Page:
The chapel has aged quite a bit over the past forty-plus years, and is actually in danger of being torn down, as it is falling down as one can see in this picture.

Don’t want to see this historic chapel destroyed?
Visit FixtheChapel.com and donate!

Our stroll around the cemetery on this hot day took us by other spots used in the film.  The tall monument with the ball on top is clearly visible in the scene where the first ghoul stumbles towards Johnny and Barbara.

Here is the approximate spot where Johnny meets his demise after struggling with the zombie.

We also stood by the famed “Blair” tombstone, where Johnny teased his sister by telling her they were coming to get her.  This tombstone is just down the dirt road across from the chapel.   This last pic was shot in the area where Barbara fell and lost her shoe.  Yet there is a grave on the exact spot, so if you visit, show some respect and don’t go stomping all over the final resting place.

Evans City Cemetery is a peaceful and beautifully well-kept place of burial.  There are no signs pointing out that it is where an entire genre took its first steps.  And that is a huge part of what made this experience so wonderfully enjoyable and personal.

I’d like to thank Tom G. for his article on Dark Destinations, which specifically points out areas in the cemetery that are featured in Living Dead.  And I hope to hear that Evans City received enough money to renovate the chapel by October!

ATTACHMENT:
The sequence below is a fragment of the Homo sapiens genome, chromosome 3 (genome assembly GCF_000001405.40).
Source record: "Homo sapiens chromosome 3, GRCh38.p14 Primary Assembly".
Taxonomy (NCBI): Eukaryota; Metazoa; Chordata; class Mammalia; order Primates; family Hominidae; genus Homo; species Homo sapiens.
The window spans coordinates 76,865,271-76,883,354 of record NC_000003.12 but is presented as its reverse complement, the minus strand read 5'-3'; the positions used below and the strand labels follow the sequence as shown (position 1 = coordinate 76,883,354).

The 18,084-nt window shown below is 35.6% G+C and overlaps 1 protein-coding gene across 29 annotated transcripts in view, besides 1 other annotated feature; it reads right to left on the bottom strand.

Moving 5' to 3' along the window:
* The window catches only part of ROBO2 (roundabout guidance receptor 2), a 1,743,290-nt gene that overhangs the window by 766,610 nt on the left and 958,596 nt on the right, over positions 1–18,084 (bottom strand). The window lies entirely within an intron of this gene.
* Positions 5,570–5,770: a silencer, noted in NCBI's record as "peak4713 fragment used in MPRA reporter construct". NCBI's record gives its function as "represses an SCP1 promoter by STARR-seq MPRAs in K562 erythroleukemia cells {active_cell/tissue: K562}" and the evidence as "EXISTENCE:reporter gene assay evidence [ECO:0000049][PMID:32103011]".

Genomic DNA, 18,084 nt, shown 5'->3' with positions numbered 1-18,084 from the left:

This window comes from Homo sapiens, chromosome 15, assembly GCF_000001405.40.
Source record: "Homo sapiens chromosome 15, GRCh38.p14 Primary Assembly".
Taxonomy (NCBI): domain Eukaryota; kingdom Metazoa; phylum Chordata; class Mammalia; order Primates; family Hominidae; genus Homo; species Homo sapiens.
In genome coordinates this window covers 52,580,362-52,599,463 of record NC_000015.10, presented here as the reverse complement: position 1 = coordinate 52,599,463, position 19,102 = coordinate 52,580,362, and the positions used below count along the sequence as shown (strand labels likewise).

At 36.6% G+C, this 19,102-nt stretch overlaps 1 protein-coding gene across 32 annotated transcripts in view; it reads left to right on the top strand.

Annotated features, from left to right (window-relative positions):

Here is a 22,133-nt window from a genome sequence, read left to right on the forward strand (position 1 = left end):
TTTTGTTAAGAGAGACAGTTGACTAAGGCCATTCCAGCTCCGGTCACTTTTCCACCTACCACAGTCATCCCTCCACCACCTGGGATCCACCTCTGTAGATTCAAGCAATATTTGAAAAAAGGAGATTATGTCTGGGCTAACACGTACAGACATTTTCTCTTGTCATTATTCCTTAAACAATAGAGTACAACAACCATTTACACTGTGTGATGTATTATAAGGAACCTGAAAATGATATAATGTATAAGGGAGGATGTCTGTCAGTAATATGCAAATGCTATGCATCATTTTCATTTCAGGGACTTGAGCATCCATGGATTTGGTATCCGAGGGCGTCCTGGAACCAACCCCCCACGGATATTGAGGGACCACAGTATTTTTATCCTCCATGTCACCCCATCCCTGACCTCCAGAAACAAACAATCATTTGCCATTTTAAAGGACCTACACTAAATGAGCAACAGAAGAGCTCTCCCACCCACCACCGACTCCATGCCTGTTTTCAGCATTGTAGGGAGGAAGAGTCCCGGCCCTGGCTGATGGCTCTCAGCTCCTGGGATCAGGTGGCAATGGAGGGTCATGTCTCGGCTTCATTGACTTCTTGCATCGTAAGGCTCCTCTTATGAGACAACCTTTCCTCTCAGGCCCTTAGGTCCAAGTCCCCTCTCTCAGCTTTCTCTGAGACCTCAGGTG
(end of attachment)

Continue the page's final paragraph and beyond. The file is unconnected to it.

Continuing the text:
A Beautiful Living Dead Moment…. — July 2, 2012

A Beautiful Living Dead Moment….

For a time which quantity I cannot remember, I’ve rummaged through bargain bins of DVD’s in search of a certain 40 + year-old movie.  These hunts always ended with empty hands.  Every holiday, again I search the DVD’s on sale.  Every Halloween, I think “there has to be copies of it on display now!”  Nope.  Finally last year, I went to For Your Entertainment and asked if they sold copies of it because they have everything in stock.
“We have it on Blu-Ray.”
I have not made that technological jump yet.
It’s not that I don’t believe this masterpiece deserves me paying a full price.  It’s that I simply cannot afford it right now.

I’m talking about George A. Romero’s classic horror film, Night of the Living Dead, independently filmed and released in 1968 on 35 mm black and white film.
My appreciation for this movie began when viewing Night on cable television as a teen-ager.  During this time, the cable networks thought it was a great idea to colorize the classics.  Well, this does NOT work for horror films.  The shadows, drear, and dread disappear when fake colors are added.  So I patiently waited a few days until a network aired it in black and white around Halloween time.